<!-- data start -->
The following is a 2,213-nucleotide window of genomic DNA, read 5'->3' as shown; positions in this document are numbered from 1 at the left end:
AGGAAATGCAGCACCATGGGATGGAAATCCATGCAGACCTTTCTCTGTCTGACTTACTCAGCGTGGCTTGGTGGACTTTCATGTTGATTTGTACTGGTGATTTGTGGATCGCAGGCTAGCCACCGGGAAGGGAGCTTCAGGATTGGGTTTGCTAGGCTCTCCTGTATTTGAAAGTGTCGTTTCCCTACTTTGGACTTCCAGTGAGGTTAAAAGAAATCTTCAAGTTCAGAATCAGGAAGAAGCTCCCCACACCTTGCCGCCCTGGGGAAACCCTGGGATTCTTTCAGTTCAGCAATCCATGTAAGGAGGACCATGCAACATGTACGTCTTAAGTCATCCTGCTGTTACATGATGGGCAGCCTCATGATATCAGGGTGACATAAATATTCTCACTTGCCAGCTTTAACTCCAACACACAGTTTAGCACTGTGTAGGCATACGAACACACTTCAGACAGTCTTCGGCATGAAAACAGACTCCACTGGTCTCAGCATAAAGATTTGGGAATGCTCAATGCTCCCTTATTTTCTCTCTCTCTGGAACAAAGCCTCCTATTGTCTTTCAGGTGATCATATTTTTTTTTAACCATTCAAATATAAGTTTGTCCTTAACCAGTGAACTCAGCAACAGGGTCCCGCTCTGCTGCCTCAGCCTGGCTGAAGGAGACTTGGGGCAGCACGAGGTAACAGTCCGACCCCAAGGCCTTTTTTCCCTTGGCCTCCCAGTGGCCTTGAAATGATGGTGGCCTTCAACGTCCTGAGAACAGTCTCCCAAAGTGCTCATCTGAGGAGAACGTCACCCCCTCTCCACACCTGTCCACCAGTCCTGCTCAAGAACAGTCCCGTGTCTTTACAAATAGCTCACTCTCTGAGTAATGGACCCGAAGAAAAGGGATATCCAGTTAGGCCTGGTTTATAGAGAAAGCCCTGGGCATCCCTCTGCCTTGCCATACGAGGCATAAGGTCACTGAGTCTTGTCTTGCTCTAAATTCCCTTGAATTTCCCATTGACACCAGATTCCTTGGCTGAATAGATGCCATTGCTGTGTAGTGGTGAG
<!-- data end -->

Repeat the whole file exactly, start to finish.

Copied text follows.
The following is a 2,213-nucleotide window of genomic DNA, read 5'->3' as shown; positions in this document are numbered from 1 at the left end:
AGGAAATGCAGCACCATGGGATGGAAATCCATGCAGACCTTTCTCTGTCTGACTTACTCAGCGTGGCTTGGTGGACTTTCATGTTGATTTGTACTGGTGATTTGTGGATCGCAGGCTAGCCACCGGGAAGGGAGCTTCAGGATTGGGTTTGCTAGGCTCTCCTGTATTTGAAAGTGTCGTTTCCCTACTTTGGACTTCCAGTGAGGTTAAAAGAAATCTTCAAGTTCAGAATCAGGAAGAAGCTCCCCACACCTTGCCGCCCTGGGGAAACCCTGGGATTCTTTCAGTTCAGCAATCCATGTAAGGAGGACCATGCAACATGTACGTCTTAAGTCATCCTGCTGTTACATGATGGGCAGCCTCATGATATCAGGGTGACATAAATATTCTCACTTGCCAGCTTTAACTCCAACACACAGTTTAGCACTGTGTAGGCATACGAACACACTTCAGACAGTCTTCGGCATGAAAACAGACTCCACTGGTCTCAGCATAAAGATTTGGGAATGCTCAATGCTCCCTTATTTTCTCTCTCTCTGGAACAAAGCCTCCTATTGTCTTTCAGGTGATCATATTTTTTTTTAACCATTCAAATATAAGTTTGTCCTTAACCAGTGAACTCAGCAACAGGGTCCCGCTCTGCTGCCTCAGCCTGGCTGAAGGAGACTTGGGGCAGCACGAGGTAACAGTCCGACCCCAAGGCCTTTTTTCCCTTGGCCTCCCAGTGGCCTTGAAATGATGGTGGCCTTCAACGTCCTGAGAACAGTCTCCCAAAGTGCTCATCTGAGGAGAACGTCACCCCCTCTCCACACCTGTCCACCAGTCCTGCTCAAGAACAGTCCCGTGTCTTTACAAATAGCTCACTCTCTGAGTAATGGACCCGAAGAAAAGGGATATCCAGTTAGGCCTGGTTTATAGAGAAAGCCCTGGGCATCCCTCTGCCTTGCCATACGAGGCATAAGGTCACTGAGTCTTGTCTTGCTCTAAATTCCCTTGAATTTCCCATTGACACCAGATTCCTTGGCTGAATAGATGCCATTGCTGTGTAGTGGTGAG